Disrupted Hotels – What to do about AirBnB

The sharing economy seems to be going from strength to strength. The poster child of sharing, Airbnb recently had a valuation of $10 billion and reported revenue of $250 million last year. The company, which allows users to rent out their spare rooms or vacant homes to strangers, overtook 10 million stays on its platform last year and doubled its listings to 550,000 in 192 countries. This has led Fast Company to speculate that Airbnb would, “usurp the InterContinental Hotels Group and Hilton Worldwide as the world’s largest hotel chain — without owning a single hotel.”

So just what does a hotel chain do to respond to the threat of the sharing economy? The publicly stated sentiment, at least among the large hotel chains, appears to suggest that the brand is less of a threat than it may at times feel. Christopher Norton, EVP of global product and operations at the Four Seasons believes that their customers expect a “level of service that is different, more sophisticated, detailed, and skilful”. Richard Solomons, the IHG chief, considers it comes down to a matter of trust and safety. “We’re trusted because we’re highly regulated: If we open a hotel, we have food control, security, a building that is safe; if there is a fire in an Airbnb, you have no idea.”

And yet, the media sentiment around Airbnb continues to grow. Senior hires from their competitors are making them a more serious proposition for business road warriors and they seem intent on becoming a full blown hospitality brand offering a more comprehensive end-to-end experience for customers. It’s looking increasingly like a gamble for the established brands that business as usual or even adjusting the fringes of the proposition will be enough to hold back the sharing economy sentiment.

The sharing economy has cleverly made established brands left dangerously out of touch. If they do attempt to criticise the business model which artfully evades minor matters such as fire regulations, or suggest that the experience may not always be what the customer is expecting, then they can appear like dinosaurs out of step with the hip new economy. And if they start tinkering with the proposition, such as Marriott offering a sharing economy style “workspace on demand,” then it can appear dangerously like trying to get down with the kids.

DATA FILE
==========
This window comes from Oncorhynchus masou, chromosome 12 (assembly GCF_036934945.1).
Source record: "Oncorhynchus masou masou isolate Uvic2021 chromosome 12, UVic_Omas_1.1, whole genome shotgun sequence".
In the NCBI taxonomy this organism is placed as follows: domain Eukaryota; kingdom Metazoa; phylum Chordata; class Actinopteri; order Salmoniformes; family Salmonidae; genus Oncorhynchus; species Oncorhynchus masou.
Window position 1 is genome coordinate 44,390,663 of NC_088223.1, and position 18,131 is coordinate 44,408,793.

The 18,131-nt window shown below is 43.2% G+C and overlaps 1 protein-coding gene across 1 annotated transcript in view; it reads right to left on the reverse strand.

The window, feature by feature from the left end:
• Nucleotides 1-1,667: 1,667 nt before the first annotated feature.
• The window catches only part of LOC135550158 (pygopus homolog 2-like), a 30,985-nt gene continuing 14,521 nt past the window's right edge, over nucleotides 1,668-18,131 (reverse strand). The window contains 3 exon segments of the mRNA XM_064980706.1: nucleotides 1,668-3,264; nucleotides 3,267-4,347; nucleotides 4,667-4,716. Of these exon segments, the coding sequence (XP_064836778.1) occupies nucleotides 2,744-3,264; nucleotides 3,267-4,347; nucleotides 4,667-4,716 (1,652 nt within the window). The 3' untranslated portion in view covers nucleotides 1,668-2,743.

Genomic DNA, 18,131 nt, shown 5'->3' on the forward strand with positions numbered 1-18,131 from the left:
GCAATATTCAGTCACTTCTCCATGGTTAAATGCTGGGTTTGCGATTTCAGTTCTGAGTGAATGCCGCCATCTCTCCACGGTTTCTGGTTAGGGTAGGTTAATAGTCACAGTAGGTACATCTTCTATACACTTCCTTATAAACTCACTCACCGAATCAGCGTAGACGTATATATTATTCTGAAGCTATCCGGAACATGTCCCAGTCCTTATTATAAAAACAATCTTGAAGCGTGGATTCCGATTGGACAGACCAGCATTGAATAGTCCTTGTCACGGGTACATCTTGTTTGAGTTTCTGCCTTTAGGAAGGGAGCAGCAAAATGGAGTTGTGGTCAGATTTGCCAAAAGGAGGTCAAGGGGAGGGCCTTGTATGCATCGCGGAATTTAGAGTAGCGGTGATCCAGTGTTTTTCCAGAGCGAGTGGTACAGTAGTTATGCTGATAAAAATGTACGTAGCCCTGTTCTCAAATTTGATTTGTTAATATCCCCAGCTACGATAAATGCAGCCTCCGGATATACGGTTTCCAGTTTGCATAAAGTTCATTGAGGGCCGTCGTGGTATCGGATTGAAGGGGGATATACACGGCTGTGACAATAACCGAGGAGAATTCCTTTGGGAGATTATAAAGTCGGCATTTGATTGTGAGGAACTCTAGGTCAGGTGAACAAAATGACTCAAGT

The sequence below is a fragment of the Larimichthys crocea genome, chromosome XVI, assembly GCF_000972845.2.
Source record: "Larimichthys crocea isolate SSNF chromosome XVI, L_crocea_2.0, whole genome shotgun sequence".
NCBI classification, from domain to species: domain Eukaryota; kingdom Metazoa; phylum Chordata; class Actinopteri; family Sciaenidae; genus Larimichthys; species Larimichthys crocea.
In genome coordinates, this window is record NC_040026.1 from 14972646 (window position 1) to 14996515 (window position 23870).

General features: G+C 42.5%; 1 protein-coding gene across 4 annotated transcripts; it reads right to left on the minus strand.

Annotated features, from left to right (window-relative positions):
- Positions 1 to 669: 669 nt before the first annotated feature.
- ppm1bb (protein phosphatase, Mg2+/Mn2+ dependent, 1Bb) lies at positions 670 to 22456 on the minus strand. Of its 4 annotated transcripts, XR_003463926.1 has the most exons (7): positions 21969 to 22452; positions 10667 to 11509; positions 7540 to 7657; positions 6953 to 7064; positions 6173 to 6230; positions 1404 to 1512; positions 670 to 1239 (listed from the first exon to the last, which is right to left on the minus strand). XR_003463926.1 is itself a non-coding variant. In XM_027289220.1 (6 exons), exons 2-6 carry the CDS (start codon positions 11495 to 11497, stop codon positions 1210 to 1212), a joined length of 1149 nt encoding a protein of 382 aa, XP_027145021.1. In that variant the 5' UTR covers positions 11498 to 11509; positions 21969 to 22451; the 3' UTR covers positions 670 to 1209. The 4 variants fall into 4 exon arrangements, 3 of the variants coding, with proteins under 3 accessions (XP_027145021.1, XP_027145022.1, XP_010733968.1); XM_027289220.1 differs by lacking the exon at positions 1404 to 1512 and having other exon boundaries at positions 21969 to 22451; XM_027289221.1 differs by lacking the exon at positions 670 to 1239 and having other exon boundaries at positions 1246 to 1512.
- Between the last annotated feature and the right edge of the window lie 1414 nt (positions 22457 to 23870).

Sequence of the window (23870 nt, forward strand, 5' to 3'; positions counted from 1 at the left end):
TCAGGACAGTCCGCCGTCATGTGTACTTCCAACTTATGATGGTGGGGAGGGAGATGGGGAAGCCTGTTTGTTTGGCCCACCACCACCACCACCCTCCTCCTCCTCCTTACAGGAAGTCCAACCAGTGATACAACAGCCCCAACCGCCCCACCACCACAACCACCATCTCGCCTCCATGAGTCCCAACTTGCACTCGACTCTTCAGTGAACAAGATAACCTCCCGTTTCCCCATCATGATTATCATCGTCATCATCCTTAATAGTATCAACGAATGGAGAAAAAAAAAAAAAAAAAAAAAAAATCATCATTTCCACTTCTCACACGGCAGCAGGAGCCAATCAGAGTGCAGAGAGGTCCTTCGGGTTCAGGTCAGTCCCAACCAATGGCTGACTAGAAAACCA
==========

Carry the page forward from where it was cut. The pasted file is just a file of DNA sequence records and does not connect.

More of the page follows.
Some have suggested that part of Airbnb’s success lies in the writing background of its Global Head of Community and Mobilization at Airbnb, Douglas Atkin. In 2004 he wrote a book titled ‘The Culting of Brands: Turn Your Customers Into True Believers’. He studied cult brands like Apple, Saturn, Harley-Davidson and jetBlue as well as real cults like the Unification Church and the Hare Krishna movement. The goal was to provide guidance for brands on how cults recruit and maintain members, and generally inspire the same kind of loyalty, devotion and community around their brands. And it’s easy to see the same kind of cult like enthusiasm for Airbnb among its users, a kind of evangelism, a sense that they are taking an enlightened path and even helping to change the world.

This is a challenge that conventional marketing techniques will not necessarily succeed against. Because all your activities will easily be interpreted as attempts to deter them from the “path of righteousness.” Alex Salmond was very successful in doing this in his campaign for Scottish Independence, skilfully demonising Westminster politicians as part of the ‘establishment’ making their every move look inept in the context of the new era that is sweeping in. He lost the election but by a much smaller margin than had been anticipated.

Cult Therapy

So, what should a brand do? The response needs to be less about the proposition and more based around psychology of what is happening. And specifically, given the nature of the marketing strategies that Douglas Atkin appears to promote, it needs to draw on based the therapeutic literature on how to deal with ‘cult survivors’. I believe that this forms the basis for brands to start thinking about an appropriate response to the threat of the sharing economy. These brands self avowedly use cult tactics – cult therapy seems like a suitable riposte. The core lessons of how to use therapy to help “cult survivors” is generally considered to be in three steps:

  • Step 1: Encourage the individuals to reassess their experience. People need to be made aware of the mechanics that have been at work that they adopt the sharing economy brands’ view of the world. It can be hard for individuals to believe that well-trodden techniques have been used to convince them of the messianic nature of the brands’ claims. It’s a tricky marketing activity and one which needs to be undertaken with sensitivity.
  • Step 2: The next step is to explore the philosophy of the cult brand to try to bring the attention of the individual to the inconsistencies of sharing economy brand’s world view. What they considered to be an organisation with lofty ideals and principles may be driven by earthly motivations such as financial returns. The critical faculties of these people need to be awakened.